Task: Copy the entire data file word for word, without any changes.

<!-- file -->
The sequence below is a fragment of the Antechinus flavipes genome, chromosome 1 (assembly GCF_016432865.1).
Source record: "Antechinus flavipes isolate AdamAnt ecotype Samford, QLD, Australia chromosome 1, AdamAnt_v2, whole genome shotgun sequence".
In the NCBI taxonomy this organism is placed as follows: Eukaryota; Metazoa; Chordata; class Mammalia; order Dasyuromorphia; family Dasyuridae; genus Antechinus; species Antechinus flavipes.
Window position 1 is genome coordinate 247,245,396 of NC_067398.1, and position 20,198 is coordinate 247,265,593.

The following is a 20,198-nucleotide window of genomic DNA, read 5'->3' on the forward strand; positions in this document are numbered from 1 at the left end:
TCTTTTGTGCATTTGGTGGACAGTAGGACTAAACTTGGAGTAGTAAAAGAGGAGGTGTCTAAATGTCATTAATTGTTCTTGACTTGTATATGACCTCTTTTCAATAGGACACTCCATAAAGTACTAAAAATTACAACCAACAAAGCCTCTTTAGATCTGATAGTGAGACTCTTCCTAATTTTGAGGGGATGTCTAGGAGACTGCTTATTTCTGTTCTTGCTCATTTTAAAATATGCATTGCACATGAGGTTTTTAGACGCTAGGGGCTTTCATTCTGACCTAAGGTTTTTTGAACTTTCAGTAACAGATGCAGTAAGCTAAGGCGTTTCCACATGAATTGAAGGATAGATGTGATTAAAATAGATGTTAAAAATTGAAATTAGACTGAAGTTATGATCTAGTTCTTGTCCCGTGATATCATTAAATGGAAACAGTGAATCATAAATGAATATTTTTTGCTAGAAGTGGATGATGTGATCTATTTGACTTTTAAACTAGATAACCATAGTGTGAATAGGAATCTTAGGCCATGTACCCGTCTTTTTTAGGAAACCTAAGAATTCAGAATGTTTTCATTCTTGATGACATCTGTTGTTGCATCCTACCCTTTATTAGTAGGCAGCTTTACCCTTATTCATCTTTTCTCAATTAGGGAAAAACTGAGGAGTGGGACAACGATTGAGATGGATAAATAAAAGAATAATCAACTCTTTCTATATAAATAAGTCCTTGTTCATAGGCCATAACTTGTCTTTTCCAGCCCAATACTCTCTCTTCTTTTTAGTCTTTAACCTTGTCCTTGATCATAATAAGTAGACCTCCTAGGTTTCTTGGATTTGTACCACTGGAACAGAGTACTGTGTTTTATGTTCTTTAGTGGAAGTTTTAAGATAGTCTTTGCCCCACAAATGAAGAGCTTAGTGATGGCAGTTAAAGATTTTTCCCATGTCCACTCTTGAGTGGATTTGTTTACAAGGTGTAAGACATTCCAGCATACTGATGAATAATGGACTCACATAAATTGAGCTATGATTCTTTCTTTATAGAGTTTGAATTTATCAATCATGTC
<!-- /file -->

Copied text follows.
The sequence below is a fragment of the Antechinus flavipes genome, chromosome 1 (assembly GCF_016432865.1).
Source record: "Antechinus flavipes isolate AdamAnt ecotype Samford, QLD, Australia chromosome 1, AdamAnt_v2, whole genome shotgun sequence".
In the NCBI taxonomy this organism is placed as follows: Eukaryota; Metazoa; Chordata; class Mammalia; order Dasyuromorphia; family Dasyuridae; genus Antechinus; species Antechinus flavipes.
Window position 1 is genome coordinate 247,245,396 of NC_067398.1, and position 20,198 is coordinate 247,265,593.

The following is a 20,198-nucleotide window of genomic DNA, read 5'->3' on the forward strand; positions in this document are numbered from 1 at the left end:
TCTTTTGTGCATTTGGTGGACAGTAGGACTAAACTTGGAGTAGTAAAAGAGGAGGTGTCTAAATGTCATTAATTGTTCTTGACTTGTATATGACCTCTTTTCAATAGGACACTCCATAAAGTACTAAAAATTACAACCAACAAAGCCTCTTTAGATCTGATAGTGAGACTCTTCCTAATTTTGAGGGGATGTCTAGGAGACTGCTTATTTCTGTTCTTGCTCATTTTAAAATATGCATTGCACATGAGGTTTTTAGACGCTAGGGGCTTTCATTCTGACCTAAGGTTTTTTGAACTTTCAGTAACAGATGCAGTAAGCTAAGGCGTTTCCACATGAATTGAAGGATAGATGTGATTAAAATAGATGTTAAAAATTGAAATTAGACTGAAGTTATGATCTAGTTCTTGTCCCGTGATATCATTAAATGGAAACAGTGAATCATAAATGAATATTTTTTGCTAGAAGTGGATGATGTGATCTATTTGACTTTTAAACTAGATAACCATAGTGTGAATAGGAATCTTAGGCCATGTACCCGTCTTTTTTAGGAAACCTAAGAATTCAGAATGTTTTCATTCTTGATGACATCTGTTGTTGCATCCTACCCTTTATTAGTAGGCAGCTTTACCCTTATTCATCTTTTCTCAATTAGGGAAAAACTGAGGAGTGGGACAACGATTGAGATGGATAAATAAAAGAATAATCAACTCTTTCTATATAAATAAGTCCTTGTTCATAGGCCATAACTTGTCTTTTCCAGCCCAATACTCTCTCTTCTTTTTAGTCTTTAACCTTGTCCTTGATCATAATAAGTAGACCTCCTAGGTTTCTTGGATTTGTACCACTGGAACAGAGTACTGTGTTTTATGTTCTTTAGTGGAAGTTTTAAGATAGTCTTTGCCCCACAAATGAAGAGCTTAGTGATGGCAGTTAAAGATTTTTCCCATGTCCACTCTTGAGTGGATTTGTTTACAAGGTGTAAGACATTCCAGCATACTGATGAATAATGGACTCACATAAATTGAGCTATGATTCTTTCTTTATAGAGTTTGAATTTATCAATCATGTC